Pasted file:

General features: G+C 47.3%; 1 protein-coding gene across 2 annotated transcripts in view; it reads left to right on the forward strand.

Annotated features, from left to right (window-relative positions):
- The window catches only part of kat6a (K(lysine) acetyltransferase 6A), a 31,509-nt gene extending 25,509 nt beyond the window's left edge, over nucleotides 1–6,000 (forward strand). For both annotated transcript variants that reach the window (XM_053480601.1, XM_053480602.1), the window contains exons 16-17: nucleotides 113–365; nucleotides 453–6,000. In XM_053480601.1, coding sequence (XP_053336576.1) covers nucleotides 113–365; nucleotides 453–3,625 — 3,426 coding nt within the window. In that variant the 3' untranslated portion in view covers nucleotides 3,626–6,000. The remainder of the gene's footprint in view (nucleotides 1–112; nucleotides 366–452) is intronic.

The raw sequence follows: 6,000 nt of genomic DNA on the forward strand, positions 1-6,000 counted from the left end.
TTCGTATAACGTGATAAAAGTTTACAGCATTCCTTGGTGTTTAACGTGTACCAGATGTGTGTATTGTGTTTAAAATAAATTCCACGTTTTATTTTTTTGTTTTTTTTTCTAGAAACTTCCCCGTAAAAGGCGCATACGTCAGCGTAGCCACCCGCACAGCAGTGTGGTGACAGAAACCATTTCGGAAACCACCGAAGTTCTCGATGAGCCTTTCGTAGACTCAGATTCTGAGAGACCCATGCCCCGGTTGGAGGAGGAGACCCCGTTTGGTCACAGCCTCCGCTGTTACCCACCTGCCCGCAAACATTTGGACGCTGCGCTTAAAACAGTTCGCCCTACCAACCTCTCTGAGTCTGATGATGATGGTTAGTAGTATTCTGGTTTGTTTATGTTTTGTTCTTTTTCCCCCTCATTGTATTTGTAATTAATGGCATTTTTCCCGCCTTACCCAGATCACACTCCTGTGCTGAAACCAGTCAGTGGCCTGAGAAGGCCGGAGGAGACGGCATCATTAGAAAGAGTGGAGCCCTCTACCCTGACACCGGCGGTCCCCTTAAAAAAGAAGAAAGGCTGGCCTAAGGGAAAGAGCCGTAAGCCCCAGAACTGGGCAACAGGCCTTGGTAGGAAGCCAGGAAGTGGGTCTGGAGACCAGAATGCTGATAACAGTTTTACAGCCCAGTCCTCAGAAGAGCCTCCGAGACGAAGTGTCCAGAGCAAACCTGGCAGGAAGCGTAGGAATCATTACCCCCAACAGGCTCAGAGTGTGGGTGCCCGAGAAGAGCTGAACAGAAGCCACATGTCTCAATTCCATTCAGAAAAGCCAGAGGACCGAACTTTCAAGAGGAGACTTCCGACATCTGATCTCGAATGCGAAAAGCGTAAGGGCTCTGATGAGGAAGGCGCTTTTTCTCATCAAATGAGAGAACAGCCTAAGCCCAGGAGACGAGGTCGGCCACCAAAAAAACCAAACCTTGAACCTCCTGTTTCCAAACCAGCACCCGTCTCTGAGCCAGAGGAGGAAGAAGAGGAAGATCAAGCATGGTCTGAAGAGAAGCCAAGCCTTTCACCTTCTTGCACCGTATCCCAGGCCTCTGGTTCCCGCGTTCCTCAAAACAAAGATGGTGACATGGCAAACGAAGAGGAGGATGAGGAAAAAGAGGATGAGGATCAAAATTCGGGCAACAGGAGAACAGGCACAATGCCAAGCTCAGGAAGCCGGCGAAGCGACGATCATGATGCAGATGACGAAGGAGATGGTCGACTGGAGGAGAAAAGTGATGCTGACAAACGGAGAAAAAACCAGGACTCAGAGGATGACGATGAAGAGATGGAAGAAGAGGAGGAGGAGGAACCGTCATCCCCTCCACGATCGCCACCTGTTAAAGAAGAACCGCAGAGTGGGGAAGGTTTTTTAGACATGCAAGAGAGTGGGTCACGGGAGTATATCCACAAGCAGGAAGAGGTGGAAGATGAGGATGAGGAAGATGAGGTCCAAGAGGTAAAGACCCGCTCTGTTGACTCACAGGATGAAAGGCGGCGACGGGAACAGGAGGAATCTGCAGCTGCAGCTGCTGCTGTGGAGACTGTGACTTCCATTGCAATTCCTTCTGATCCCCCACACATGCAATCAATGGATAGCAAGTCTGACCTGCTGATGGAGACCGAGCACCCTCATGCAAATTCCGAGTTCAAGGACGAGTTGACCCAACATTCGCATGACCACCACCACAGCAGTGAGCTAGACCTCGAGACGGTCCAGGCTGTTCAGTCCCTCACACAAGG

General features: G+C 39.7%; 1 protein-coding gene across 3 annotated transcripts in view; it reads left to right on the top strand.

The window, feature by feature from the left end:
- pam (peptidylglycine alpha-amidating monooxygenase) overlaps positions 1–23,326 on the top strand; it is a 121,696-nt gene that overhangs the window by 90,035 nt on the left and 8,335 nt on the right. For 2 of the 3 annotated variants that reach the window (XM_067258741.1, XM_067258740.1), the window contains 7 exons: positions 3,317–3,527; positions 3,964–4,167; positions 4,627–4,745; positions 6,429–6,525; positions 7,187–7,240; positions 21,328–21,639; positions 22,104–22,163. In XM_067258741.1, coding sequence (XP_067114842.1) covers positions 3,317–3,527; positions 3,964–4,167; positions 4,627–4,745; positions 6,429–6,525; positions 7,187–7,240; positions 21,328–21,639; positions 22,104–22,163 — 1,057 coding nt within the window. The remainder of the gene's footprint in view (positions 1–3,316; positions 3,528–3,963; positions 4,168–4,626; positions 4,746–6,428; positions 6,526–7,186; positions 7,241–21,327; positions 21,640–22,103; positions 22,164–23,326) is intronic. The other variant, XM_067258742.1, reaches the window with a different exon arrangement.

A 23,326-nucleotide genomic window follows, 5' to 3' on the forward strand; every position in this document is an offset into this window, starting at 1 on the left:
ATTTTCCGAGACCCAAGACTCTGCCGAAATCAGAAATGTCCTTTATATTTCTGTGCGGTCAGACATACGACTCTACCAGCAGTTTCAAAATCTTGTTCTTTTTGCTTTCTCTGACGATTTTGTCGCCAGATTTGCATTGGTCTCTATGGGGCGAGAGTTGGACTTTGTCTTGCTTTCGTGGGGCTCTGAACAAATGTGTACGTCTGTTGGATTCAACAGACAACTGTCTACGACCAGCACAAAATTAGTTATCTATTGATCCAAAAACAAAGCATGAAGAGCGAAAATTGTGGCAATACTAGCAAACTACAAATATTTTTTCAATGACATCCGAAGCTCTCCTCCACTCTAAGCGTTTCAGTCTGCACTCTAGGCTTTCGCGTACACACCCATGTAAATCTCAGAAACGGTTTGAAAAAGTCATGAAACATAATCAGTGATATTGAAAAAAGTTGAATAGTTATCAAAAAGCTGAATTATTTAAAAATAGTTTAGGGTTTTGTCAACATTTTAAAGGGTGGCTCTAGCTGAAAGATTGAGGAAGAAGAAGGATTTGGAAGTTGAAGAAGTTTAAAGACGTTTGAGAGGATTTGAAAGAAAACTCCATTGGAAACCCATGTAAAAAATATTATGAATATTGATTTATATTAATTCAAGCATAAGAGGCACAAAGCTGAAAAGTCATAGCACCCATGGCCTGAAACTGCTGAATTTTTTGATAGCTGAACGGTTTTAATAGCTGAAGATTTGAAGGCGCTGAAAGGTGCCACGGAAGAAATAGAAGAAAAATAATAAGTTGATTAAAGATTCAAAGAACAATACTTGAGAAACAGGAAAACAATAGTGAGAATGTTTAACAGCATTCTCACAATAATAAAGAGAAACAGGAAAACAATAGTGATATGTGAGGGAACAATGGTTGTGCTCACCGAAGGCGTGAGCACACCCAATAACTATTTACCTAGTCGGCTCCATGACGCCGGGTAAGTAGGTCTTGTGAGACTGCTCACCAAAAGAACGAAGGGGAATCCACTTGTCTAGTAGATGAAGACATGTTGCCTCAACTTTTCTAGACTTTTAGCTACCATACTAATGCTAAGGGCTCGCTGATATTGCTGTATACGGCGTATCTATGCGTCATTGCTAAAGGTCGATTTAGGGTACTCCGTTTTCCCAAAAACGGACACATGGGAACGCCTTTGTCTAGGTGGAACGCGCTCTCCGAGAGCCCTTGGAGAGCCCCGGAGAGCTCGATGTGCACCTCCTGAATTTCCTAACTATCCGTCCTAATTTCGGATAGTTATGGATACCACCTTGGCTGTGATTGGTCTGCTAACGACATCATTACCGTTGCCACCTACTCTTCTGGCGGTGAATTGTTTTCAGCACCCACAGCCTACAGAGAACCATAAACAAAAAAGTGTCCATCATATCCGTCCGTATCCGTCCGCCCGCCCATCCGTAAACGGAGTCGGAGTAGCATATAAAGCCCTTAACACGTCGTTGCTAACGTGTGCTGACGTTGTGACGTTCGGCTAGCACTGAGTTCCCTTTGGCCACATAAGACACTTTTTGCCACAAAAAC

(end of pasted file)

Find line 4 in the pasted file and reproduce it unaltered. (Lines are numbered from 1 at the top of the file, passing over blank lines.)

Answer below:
The raw sequence follows: 6,000 nt of genomic DNA on the forward strand, positions 1-6,000 counted from the left end.